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|Full Title:||Here and Elsewhere in Translated Literature|
|Start Date:||21-May-2015 - 22-May-2015|
|Meeting Email:||click here to access email|
|Meeting Description:||The « Textes et Cultures » Research Centre at the Université d’Artois (Arras, France) is pleased to invite papers for its international conference, “Here and Elsewhere in Translated Literature,” to be held on May 21-22, 2015.
The aim of this conference is to explore how the Elsewhere is depicted in translated literature (what sort of images are represented, how and why they are altered in the target text, etc.) as well as the role of translation in the transfer of images across cultures, bearing in mind that the concept of “images” is a multifaceted one, since it can be understood as the way a culture is represented or can be linked to imagery, figures of speech or metaphors.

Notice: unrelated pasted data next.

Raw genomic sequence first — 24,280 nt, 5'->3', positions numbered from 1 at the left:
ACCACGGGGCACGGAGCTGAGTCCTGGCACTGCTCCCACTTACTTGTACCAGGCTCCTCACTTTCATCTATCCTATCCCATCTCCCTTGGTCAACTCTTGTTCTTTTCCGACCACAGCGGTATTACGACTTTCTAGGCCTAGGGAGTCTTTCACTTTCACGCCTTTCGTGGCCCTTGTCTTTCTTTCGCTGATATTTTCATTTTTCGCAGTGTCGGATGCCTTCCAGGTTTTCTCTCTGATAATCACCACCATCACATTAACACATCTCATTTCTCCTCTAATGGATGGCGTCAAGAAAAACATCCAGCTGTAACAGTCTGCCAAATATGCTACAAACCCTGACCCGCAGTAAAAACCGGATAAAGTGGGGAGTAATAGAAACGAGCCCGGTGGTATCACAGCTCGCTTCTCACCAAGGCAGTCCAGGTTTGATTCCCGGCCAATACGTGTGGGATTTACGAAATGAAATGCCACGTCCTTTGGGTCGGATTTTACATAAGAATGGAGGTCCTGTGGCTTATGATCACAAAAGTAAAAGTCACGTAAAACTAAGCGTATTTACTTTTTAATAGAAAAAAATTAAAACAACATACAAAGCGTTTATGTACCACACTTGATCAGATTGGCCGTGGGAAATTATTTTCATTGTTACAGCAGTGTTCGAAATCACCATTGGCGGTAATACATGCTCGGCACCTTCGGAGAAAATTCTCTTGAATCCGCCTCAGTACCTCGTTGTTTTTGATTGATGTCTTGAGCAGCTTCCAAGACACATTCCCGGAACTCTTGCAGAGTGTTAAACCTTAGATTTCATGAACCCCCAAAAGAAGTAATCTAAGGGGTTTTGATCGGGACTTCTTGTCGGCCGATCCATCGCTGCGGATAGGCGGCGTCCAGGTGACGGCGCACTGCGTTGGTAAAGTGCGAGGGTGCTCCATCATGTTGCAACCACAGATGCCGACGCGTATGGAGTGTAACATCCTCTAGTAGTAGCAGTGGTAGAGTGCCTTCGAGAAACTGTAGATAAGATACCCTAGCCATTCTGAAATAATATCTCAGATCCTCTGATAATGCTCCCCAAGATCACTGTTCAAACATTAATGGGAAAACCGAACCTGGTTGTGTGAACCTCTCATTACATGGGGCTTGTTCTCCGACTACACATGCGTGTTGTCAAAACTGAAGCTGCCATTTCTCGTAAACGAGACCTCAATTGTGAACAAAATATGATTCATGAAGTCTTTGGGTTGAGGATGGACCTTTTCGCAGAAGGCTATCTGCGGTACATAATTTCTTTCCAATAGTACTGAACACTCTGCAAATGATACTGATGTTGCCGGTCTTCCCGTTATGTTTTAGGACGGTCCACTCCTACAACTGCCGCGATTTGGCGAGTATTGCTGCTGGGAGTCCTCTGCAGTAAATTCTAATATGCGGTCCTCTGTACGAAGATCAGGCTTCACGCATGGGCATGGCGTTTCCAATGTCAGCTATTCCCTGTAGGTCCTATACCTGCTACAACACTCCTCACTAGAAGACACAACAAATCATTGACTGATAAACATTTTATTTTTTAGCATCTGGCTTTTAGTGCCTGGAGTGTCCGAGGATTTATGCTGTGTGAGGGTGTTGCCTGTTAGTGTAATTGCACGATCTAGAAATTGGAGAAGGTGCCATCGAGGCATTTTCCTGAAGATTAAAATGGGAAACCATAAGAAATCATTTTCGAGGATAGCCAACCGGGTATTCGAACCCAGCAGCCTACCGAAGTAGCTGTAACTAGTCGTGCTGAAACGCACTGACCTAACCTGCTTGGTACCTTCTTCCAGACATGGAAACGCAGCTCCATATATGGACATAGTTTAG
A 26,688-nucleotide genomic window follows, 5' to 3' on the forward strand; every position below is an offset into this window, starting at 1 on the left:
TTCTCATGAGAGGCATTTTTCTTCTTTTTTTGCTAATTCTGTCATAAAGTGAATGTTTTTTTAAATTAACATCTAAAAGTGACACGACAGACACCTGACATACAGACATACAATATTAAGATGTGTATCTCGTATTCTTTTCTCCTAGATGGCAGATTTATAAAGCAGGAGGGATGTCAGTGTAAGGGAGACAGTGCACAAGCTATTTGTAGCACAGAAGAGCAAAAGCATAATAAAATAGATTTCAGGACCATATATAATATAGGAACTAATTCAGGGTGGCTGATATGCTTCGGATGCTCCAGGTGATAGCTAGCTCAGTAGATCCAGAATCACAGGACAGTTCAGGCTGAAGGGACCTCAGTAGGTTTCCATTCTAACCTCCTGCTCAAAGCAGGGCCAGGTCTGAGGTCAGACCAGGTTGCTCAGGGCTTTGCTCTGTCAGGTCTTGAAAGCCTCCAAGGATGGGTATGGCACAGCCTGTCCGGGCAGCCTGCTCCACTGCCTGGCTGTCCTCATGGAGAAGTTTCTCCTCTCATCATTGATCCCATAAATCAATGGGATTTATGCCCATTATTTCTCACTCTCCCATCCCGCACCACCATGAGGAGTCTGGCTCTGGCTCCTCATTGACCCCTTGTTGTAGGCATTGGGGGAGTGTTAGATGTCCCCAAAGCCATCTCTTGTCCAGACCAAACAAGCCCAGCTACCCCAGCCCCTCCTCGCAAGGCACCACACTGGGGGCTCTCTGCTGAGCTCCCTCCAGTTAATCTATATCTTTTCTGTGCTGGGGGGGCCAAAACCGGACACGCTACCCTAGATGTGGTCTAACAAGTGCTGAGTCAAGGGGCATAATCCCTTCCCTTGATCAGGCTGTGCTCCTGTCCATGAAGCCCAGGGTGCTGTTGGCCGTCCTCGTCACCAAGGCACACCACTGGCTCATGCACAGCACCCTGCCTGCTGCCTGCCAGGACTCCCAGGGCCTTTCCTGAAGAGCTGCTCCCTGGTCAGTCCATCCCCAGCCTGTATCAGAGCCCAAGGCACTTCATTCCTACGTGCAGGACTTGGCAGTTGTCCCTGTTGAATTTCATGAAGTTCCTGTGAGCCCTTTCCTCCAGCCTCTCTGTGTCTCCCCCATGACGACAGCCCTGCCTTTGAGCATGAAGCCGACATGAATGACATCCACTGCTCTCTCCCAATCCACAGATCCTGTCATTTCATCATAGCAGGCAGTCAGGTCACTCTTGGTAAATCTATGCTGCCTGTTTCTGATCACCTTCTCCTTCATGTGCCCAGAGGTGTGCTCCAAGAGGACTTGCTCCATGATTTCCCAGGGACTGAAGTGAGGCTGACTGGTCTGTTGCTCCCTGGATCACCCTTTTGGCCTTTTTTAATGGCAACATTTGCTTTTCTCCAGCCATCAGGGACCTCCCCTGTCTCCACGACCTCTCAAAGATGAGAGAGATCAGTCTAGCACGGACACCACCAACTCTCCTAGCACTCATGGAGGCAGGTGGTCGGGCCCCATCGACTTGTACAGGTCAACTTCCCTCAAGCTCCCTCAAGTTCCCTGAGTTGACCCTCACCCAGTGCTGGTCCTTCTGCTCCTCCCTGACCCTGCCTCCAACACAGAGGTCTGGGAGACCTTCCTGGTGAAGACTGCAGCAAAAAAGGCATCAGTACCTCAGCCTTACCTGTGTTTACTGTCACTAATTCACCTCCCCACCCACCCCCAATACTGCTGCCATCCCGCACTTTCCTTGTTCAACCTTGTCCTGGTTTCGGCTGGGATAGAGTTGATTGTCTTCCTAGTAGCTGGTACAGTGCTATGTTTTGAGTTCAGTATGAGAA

Literature is first and foremost a place where writers and readers meet on various levels—involving language, emotions, imagery and imagination. Through translation, literature may aspire to be the link between the writer and the universal reader. Images conveyed in literary works Here may succeed in taking on an aspect related to Elsewhere. The aim of this conference is to explore how the Elsewhere is depicted in translated literature as well as the role of translation in the transfer of images across cultures. The concept of “images” is a multifaceted one:
- On the one hand it may refer to the way a culture is represented. What sort of images from Elsewhere are represented in translated literature? Are they identical to the ones used in the original works? Is there a cultural and social influence on the way these images are altered? Besides, on the reception side, how are translated images perceived by the reader? To what extent does translation contribute to or hinder transcultural exchanges?
- On the other hand there can be a more stylistic approach, if “image” is linked to imagery, figures of speech or metaphors. What becomes of imagery in translated works? How are literary metaphors conveyed across different cultures? Should the Foreign, the Other, the imagery from Elsewhere be kept, or should it be domesticated to fit the culture prevailing Here? Contributors may address translation difficulties, successes or failures.
|Linguistic Subfield:||Translation; Ling & Literature|
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